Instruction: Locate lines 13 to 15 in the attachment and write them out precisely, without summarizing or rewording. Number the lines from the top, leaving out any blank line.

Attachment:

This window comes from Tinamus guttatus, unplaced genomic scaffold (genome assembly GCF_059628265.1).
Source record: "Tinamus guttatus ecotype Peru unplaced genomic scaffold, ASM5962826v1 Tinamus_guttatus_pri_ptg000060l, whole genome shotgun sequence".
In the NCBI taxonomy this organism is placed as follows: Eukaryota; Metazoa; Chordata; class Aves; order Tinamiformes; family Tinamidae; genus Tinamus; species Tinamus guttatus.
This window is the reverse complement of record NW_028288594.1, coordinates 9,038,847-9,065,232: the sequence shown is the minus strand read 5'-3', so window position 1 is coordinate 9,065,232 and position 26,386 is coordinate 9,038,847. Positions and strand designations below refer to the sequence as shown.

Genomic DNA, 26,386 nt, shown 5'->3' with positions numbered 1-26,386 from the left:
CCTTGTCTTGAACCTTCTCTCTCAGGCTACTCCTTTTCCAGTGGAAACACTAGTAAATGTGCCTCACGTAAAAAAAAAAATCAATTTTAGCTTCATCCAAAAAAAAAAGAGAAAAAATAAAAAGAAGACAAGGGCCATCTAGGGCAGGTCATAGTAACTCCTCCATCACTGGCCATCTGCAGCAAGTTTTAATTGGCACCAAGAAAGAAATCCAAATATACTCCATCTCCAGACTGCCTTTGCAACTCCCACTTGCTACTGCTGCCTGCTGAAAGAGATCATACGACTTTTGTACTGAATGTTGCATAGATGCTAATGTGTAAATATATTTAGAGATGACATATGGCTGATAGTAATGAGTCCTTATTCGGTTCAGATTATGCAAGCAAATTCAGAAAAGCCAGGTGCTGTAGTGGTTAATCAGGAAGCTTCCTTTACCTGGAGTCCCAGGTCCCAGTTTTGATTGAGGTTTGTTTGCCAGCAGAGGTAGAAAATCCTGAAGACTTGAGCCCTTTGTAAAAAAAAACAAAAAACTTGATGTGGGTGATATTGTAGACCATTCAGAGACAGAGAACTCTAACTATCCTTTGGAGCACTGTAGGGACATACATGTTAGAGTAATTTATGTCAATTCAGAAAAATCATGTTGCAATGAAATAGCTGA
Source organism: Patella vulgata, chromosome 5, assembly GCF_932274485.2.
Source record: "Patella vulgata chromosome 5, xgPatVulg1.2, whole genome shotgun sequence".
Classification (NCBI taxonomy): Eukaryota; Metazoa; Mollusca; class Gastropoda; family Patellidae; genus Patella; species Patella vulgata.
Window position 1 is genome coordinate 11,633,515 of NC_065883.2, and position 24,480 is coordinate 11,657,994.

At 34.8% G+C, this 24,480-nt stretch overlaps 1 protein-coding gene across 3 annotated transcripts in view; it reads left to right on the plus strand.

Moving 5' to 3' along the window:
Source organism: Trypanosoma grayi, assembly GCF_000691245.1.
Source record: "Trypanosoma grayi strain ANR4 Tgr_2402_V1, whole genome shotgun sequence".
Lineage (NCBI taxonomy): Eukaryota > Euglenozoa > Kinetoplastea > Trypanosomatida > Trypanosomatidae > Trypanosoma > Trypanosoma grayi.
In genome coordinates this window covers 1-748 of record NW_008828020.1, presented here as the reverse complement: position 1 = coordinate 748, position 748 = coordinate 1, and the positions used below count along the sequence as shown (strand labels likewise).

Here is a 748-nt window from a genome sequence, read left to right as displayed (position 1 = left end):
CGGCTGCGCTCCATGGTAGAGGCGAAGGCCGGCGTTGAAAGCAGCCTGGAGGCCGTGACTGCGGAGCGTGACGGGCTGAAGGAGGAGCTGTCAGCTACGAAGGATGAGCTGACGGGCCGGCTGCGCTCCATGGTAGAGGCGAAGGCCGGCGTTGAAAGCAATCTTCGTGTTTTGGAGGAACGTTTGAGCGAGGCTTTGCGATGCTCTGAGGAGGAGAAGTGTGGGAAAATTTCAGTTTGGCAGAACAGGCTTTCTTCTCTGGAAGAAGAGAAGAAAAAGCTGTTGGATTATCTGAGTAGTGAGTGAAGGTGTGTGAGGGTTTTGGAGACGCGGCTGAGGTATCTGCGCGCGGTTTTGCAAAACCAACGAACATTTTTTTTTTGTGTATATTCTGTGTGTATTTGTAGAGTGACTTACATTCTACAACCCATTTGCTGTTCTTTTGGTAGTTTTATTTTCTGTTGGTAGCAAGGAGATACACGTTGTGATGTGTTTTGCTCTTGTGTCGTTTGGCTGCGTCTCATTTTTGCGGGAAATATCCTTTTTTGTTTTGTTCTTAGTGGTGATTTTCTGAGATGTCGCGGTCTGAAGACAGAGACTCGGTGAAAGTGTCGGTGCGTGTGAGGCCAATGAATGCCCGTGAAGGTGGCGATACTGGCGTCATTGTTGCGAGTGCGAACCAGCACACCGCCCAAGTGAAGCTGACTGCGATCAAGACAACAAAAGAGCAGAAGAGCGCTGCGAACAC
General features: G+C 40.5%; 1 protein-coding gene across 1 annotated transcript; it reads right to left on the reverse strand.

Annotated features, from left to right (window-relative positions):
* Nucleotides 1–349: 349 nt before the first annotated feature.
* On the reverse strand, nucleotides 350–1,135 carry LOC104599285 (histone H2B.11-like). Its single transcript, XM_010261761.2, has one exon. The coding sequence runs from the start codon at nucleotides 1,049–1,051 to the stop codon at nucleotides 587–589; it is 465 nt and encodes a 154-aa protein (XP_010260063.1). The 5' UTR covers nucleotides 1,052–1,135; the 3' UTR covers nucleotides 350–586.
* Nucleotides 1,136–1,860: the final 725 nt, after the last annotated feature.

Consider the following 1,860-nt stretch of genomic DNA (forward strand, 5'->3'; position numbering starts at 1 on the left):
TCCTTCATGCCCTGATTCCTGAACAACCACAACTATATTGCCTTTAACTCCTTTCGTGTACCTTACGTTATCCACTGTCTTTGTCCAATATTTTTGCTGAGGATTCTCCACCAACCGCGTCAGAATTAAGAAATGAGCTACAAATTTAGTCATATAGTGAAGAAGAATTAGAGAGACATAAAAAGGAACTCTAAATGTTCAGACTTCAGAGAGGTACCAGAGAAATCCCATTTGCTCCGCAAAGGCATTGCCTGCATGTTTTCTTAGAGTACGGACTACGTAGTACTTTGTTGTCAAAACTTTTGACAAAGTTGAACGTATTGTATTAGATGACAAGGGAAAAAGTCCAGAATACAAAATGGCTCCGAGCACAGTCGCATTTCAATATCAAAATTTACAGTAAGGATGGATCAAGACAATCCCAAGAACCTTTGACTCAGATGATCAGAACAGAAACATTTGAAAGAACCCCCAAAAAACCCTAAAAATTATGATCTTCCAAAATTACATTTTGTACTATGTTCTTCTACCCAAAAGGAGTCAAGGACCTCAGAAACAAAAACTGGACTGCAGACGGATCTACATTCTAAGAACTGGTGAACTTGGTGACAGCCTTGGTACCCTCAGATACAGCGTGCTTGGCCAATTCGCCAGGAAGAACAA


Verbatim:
Source organism: Trypanosoma grayi, assembly GCF_000691245.1.
Source record: "Trypanosoma grayi strain ANR4 Tgr_2402_V1, whole genome shotgun sequence".
Lineage (NCBI taxonomy): Eukaryota > Euglenozoa > Kinetoplastea > Trypanosomatida > Trypanosomatidae > Trypanosoma > Trypanosoma grayi.